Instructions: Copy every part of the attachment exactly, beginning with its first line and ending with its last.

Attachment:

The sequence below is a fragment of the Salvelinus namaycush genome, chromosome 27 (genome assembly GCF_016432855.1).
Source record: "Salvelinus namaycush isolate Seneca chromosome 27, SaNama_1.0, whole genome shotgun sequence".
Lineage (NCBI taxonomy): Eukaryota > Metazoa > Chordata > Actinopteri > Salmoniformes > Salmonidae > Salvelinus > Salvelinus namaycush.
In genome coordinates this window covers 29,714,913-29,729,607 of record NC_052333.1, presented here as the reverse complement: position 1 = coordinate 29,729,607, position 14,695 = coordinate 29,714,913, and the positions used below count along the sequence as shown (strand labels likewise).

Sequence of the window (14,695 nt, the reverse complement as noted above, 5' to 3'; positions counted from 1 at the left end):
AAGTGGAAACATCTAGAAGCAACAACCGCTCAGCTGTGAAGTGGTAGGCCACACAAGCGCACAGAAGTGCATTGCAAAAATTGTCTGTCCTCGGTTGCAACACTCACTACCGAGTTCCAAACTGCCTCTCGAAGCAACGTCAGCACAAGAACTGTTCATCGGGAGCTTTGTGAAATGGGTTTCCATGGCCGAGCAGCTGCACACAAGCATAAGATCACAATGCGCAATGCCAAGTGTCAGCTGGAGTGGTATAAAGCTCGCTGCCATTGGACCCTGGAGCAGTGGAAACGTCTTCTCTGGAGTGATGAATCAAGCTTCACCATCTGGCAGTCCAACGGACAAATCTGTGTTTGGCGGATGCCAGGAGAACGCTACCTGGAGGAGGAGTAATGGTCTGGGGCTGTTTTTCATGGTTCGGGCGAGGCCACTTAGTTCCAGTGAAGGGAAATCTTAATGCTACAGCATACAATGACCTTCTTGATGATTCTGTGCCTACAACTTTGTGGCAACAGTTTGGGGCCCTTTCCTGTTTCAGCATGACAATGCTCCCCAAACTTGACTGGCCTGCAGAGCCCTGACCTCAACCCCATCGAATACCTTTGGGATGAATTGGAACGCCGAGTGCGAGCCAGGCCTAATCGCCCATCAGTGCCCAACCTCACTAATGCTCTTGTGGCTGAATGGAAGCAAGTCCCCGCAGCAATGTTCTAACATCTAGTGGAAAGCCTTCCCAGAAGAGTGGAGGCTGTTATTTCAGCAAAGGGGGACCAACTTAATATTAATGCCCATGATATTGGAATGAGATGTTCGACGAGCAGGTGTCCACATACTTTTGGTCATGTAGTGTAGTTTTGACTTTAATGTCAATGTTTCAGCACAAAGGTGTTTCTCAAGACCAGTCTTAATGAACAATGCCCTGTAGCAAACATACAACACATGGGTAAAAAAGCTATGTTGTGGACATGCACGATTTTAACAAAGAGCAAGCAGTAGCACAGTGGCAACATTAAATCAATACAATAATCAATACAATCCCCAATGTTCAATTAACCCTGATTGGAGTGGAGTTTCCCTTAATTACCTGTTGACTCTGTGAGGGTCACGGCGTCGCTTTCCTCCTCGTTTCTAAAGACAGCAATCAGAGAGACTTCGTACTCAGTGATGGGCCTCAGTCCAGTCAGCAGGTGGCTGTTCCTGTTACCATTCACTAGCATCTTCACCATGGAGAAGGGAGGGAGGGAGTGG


The sequence below is a fragment of the Salvelinus namaycush genome, chromosome 27 (genome assembly GCF_016432855.1).
Source record: "Salvelinus namaycush isolate Seneca chromosome 27, SaNama_1.0, whole genome shotgun sequence".
Lineage (NCBI taxonomy): Eukaryota > Metazoa > Chordata > Actinopteri > Salmoniformes > Salmonidae > Salvelinus > Salvelinus namaycush.
In genome coordinates this window covers 29,714,913-29,729,607 of record NC_052333.1, presented here as the reverse complement: position 1 = coordinate 29,729,607, position 14,695 = coordinate 29,714,913, and the positions used below count along the sequence as shown (strand labels likewise).

Sequence of the window (14,695 nt, the reverse complement as noted above, 5' to 3'; positions counted from 1 at the left end):
AAGTGGAAACATCTAGAAGCAACAACCGCTCAGCTGTGAAGTGGTAGGCCACACAAGCGCACAGAAGTGCATTGCAAAAATTGTCTGTCCTCGGTTGCAACACTCACTACCGAGTTCCAAACTGCCTCTCGAAGCAACGTCAGCACAAGAACTGTTCATCGGGAGCTTTGTGAAATGGGTTTCCATGGCCGAGCAGCTGCACACAAGCATAAGATCACAATGCGCAATGCCAAGTGTCAGCTGGAGTGGTATAAAGCTCGCTGCCATTGGACCCTGGAGCAGTGGAAACGTCTTCTCTGGAGTGATGAATCAAGCTTCACCATCTGGCAGTCCAACGGACAAATCTGTGTTTGGCGGATGCCAGGAGAACGCTACCTGGAGGAGGAGTAATGGTCTGGGGCTGTTTTTCATGGTTCGGGCGAGGCCACTTAGTTCCAGTGAAGGGAAATCTTAATGCTACAGCATACAATGACCTTCTTGATGATTCTGTGCCTACAACTTTGTGGCAACAGTTTGGGGCCCTTTCCTGTTTCAGCATGACAATGCTCCCCAAACTTGACTGGCCTGCAGAGCCCTGACCTCAACCCCATCGAATACCTTTGGGATGAATTGGAACGCCGAGTGCGAGCCAGGCCTAATCGCCCATCAGTGCCCAACCTCACTAATGCTCTTGTGGCTGAATGGAAGCAAGTCCCCGCAGCAATGTTCTAACATCTAGTGGAAAGCCTTCCCAGAAGAGTGGAGGCTGTTATTTCAGCAAAGGGGGACCAACTTAATATTAATGCCCATGATATTGGAATGAGATGTTCGACGAGCAGGTGTCCACATACTTTTGGTCATGTAGTGTAGTTTTGACTTTAATGTCAATGTTTCAGCACAAAGGTGTTTCTCAAGACCAGTCTTAATGAACAATGCCCTGTAGCAAACATACAACACATGGGTAAAAAAGCTATGTTGTGGACATGCACGATTTTAACAAAGAGCAAGCAGTAGCACAGTGGCAACATTAAATCAATACAATAATCAATACAATCCCCAATGTTCAATTAACCCTGATTGGAGTGGAGTTTCCCTTAATTACCTGTTGACTCTGTGAGGGTCACGGCGTCGCTTTCCTCCTCGTTTCTAAAGACAGCAATCAGAGAGACTTCGTACTCAGTGATGGGCCTCAGTCCAGTCAGCAGGTGGCTGTTCCTGTTACCATTCACTAGCATCTTCACCATGGAGAAGGGAGGGAGGGAGTGG